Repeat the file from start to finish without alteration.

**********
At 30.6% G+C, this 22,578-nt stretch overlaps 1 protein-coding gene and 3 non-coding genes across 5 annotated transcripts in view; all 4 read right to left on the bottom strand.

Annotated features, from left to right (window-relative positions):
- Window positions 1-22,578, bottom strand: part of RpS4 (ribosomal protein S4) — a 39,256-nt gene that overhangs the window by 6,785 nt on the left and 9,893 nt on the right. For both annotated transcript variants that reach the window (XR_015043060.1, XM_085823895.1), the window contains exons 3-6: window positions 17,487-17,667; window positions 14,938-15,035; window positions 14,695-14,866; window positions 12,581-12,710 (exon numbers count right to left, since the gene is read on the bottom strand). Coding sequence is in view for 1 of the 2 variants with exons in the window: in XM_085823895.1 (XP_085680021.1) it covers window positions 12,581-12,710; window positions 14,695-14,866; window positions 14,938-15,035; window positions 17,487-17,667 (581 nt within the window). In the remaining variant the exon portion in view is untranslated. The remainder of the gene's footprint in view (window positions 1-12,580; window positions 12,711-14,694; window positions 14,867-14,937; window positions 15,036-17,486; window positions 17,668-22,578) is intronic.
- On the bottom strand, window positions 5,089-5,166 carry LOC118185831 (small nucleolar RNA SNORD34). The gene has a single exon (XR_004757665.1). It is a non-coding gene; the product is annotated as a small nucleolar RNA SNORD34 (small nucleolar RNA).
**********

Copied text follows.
At 30.6% G+C, this 22,578-nt stretch overlaps 1 protein-coding gene and 3 non-coding genes across 5 annotated transcripts in view; all 4 read right to left on the bottom strand.

Annotated features, from left to right (window-relative positions):
- Window positions 1-22,578, bottom strand: part of RpS4 (ribosomal protein S4) — a 39,256-nt gene that overhangs the window by 6,785 nt on the left and 9,893 nt on the right. For both annotated transcript variants that reach the window (XR_015043060.1, XM_085823895.1), the window contains exons 3-6: window positions 17,487-17,667; window positions 14,938-15,035; window positions 14,695-14,866; window positions 12,581-12,710 (exon numbers count right to left, since the gene is read on the bottom strand). Coding sequence is in view for 1 of the 2 variants with exons in the window: in XM_085823895.1 (XP_085680021.1) it covers window positions 12,581-12,710; window positions 14,695-14,866; window positions 14,938-15,035; window positions 17,487-17,667 (581 nt within the window). In the remaining variant the exon portion in view is untranslated. The remainder of the gene's footprint in view (window positions 1-12,580; window positions 12,711-14,694; window positions 14,867-14,937; window positions 15,036-17,486; window positions 17,668-22,578) is intronic.
- On the bottom strand, window positions 5,089-5,166 carry LOC118185831 (small nucleolar RNA SNORD34). The gene has a single exon (XR_004757665.1). It is a non-coding gene; the product is annotated as a small nucleolar RNA SNORD34 (small nucleolar RNA).